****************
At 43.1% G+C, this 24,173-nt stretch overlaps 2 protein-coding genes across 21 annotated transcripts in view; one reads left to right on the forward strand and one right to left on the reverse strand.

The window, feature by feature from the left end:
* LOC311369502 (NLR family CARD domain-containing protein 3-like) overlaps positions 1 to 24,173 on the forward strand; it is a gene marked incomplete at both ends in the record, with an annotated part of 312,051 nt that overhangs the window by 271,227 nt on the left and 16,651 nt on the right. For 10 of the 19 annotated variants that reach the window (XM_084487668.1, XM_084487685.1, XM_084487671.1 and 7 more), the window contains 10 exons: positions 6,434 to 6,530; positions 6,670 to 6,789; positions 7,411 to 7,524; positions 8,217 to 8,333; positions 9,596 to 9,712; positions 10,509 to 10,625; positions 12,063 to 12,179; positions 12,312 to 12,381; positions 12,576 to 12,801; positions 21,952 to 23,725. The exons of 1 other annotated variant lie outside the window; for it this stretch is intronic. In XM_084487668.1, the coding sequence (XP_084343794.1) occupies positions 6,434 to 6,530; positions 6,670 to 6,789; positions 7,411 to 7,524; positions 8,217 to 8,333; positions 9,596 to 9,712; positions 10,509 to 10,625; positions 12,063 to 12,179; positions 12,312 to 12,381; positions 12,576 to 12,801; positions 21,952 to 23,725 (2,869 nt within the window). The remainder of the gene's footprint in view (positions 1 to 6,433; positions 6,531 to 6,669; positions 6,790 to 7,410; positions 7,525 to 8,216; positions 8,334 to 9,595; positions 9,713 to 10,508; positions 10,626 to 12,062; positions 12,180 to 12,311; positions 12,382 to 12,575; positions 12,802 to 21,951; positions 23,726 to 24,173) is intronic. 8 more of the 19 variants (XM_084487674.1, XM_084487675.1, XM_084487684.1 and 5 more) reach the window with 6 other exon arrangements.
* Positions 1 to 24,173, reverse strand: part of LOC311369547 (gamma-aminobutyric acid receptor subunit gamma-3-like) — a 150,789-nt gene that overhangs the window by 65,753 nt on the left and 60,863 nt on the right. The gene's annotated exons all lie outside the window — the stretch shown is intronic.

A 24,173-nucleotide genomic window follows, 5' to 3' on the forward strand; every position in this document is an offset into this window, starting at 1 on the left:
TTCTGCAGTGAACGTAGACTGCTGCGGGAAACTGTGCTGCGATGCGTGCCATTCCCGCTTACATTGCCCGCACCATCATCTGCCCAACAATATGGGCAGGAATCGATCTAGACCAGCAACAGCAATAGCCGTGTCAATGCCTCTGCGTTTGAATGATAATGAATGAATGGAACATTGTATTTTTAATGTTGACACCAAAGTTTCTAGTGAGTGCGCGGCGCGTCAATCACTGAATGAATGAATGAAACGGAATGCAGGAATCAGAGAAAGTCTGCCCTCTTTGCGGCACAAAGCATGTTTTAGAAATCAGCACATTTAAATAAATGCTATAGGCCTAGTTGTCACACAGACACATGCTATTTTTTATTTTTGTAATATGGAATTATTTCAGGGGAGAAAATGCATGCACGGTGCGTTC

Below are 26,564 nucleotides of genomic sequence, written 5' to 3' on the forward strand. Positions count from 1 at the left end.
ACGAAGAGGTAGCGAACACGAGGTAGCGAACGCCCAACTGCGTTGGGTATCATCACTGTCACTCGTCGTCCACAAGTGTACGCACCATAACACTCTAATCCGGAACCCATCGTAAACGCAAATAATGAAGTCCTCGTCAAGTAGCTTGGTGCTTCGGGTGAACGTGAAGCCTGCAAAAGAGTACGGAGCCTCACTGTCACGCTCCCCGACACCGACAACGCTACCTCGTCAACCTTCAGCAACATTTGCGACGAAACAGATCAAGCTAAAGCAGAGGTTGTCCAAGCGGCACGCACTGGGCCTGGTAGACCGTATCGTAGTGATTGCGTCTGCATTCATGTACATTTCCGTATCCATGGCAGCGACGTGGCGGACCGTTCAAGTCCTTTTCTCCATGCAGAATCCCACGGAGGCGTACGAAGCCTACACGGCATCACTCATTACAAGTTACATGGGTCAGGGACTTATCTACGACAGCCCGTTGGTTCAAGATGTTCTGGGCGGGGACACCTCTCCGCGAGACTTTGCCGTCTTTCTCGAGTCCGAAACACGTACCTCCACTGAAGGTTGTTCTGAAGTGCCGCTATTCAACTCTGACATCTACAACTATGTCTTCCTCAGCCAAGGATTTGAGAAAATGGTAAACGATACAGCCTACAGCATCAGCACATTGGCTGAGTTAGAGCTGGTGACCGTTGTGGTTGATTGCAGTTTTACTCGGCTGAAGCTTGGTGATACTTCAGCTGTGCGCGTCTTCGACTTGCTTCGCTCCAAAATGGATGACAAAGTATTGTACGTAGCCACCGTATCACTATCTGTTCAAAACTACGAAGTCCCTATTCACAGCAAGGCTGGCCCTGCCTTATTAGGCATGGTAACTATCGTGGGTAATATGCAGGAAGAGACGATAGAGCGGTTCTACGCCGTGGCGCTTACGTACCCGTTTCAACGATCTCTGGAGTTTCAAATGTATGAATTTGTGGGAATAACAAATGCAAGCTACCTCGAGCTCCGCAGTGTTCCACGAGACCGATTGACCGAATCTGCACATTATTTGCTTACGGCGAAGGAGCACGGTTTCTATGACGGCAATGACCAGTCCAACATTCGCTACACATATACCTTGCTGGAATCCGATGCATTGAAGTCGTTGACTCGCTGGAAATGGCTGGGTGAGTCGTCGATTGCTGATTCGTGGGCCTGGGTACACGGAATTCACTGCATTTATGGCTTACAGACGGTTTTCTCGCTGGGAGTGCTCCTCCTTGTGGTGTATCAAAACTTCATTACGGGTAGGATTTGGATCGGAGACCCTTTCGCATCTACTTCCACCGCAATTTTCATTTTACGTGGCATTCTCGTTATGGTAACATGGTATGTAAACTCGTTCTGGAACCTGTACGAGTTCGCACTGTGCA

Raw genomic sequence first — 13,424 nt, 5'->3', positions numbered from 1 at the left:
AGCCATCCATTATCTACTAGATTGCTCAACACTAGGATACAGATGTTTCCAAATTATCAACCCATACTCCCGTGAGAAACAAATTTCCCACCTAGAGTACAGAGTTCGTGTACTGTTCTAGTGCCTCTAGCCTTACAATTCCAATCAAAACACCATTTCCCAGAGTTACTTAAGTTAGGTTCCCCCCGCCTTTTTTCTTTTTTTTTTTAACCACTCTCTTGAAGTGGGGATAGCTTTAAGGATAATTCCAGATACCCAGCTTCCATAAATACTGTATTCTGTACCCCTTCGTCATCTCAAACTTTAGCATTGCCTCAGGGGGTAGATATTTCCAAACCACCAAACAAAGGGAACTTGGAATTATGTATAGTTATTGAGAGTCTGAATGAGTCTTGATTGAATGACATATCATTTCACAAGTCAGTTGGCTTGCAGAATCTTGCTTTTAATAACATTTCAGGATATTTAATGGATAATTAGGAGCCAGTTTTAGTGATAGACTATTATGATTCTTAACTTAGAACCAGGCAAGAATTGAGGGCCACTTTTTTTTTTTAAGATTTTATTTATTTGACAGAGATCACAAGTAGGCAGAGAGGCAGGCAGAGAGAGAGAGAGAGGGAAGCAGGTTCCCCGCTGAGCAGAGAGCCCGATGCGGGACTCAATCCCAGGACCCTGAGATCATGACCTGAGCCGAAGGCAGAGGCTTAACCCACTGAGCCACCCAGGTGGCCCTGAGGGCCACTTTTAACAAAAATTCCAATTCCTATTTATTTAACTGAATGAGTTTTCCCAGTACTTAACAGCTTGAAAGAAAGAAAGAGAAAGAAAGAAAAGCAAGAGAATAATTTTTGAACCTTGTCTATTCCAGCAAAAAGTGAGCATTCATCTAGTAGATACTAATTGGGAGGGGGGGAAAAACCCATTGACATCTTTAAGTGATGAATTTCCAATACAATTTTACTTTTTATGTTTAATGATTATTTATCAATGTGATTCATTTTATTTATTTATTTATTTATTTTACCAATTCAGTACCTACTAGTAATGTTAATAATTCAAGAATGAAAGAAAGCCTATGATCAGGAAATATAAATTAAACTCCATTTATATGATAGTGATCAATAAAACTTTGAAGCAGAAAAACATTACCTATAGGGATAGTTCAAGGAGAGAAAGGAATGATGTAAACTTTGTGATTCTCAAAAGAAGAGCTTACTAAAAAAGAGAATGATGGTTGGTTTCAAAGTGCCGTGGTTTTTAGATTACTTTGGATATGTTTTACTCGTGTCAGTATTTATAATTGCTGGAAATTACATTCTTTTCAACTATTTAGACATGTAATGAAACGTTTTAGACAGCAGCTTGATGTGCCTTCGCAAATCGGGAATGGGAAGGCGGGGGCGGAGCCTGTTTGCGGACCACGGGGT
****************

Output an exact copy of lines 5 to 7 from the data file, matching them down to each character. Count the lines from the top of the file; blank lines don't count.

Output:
A 24,173-nucleotide genomic window follows, 5' to 3' on the forward strand; every position in this document is an offset into this window, starting at 1 on the left:
TTCTGCAGTGAACGTAGACTGCTGCGGGAAACTGTGCTGCGATGCGTGCCATTCCCGCTTACATTGCCCGCACCATCATCTGCCCAACAATATGGGCAGGAATCGATCTAGACCAGCAACAGCAATAGCCGTGTCAATGCCTCTGCGTTTGAATGATAATGAATGAATGGAACATTGTATTTTTAATGTTGACACCAAAGTTTCTAGTGAGTGCGCGGCGCGTCAATCACTGAATGAATGAATGAAACGGAATGCAGGAATCAGAGAAAGTCTGCCCTCTTTGCGGCACAAAGCATGTTTTAGAAATCAGCACATTTAAATAAATGCTATAGGCCTAGTTGTCACACAGACACATGCTATTTTTTATTTTTGTAATATGGAATTATTTCAGGGGAGAAAATGCATGCACGGTGCGTTC

Below are 26,564 nucleotides of genomic sequence, written 5' to 3' on the forward strand. Positions count from 1 at the left end.